Beverly Hills residents who accuse city officials of a cover-up in approving the conversion of a Wilshire Boulevard office tower into an apartment building have filed a lawsuit to block the project.
At the same time, foes of the conversion plan contend that city leaders censored their objections by editing them out of a videotape made at a public meeting and later broadcast over a city television channel.
"Censorship is alive and well in Beverly Hills," said lawyer Robert P. Silverstein, who filed the Superior Court lawsuit last week naming members of the Beverly Hills City Council.
Beverly Hills City Atty. Larry Wiener said Monday the city believes it acted properly in approving the apartments and that the lawsuit has no merit. Other officials, meanwhile, denied that critics of the apartment project had been censored on the videotape.
The council voted unanimously in January to turn an 11-story office building at Wilshire and Stanley Drive into 37 rental units. Officials contend the project would help relieve a shortage of apartments in the wealthy community. The lawsuit, filed by Silverstein on behalf of homeowners, alleges that the City Council "embarked on a deliberate campaign to deceive the public about the city's violations of the California Environmental Quality Act." It also asserts that the city has lied about its intention to rezone a large chunk of Wilshire Boulevard office space for residential use.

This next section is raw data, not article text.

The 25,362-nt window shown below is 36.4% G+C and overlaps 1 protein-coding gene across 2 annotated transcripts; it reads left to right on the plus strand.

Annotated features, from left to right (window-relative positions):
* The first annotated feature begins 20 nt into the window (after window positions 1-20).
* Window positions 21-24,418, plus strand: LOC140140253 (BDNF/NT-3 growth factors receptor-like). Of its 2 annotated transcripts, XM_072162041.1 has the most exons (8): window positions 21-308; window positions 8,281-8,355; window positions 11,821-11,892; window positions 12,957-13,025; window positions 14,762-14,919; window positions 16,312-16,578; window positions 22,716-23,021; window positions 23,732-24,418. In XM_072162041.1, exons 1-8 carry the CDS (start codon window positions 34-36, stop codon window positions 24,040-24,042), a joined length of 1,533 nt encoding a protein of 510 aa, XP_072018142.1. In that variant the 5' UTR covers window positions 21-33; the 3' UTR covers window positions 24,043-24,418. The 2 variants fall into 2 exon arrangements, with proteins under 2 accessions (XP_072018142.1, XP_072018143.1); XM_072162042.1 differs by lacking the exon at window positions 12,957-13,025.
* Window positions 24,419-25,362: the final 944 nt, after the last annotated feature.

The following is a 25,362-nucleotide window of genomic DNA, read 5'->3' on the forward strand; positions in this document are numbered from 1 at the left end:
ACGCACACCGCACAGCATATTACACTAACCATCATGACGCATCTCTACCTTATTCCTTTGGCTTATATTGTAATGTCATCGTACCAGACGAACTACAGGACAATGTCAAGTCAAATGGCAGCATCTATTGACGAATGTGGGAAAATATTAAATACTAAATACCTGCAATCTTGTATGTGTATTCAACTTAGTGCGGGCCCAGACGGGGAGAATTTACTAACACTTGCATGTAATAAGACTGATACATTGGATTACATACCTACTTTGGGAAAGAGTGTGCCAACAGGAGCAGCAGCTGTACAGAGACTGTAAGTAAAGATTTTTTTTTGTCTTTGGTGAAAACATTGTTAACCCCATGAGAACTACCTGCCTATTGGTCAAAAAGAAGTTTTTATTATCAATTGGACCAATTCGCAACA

Opponents allege that a secret city memo pointing out legal problems with the conversion plan was replaced with a "sanitized" public memo that downplayed the issue.
Silverstein said the alleged tampering with the videotape came after a Jan. 29 City Council candidates forum and town hall meeting held at the Beverly Hills Public Library.
The videotape aired Feb. 11 on the city's local government cable channel.
According to Silverstein, the version of the tape shown to the public omitted an exchange he had with Mayor MeraLee Goldman over the conversion project and the alleged "secret memo."
He said he was shown "getting out of my seat to speak and then sitting back down. The intervening 5 or 10 minutes where the dialogue occurred is missing, a la the Watergate tapes."
Goldman could not be reached for comment. But a city official in charge of the videotaping denied that the incident is reminiscent of the historic 18 missing minutes of President Nixon's White House tape recordings.
Maria Rychlicki, community relations director for Beverly Hills who oversaw the Jan. 29 taping, said the plan was to televise the candidates' debate, not the town hall portion of the homeowners session. Silverstein's comments were not shown because they were deemed not part of the debate.
"On my honor, there's no gap in the tape," she said.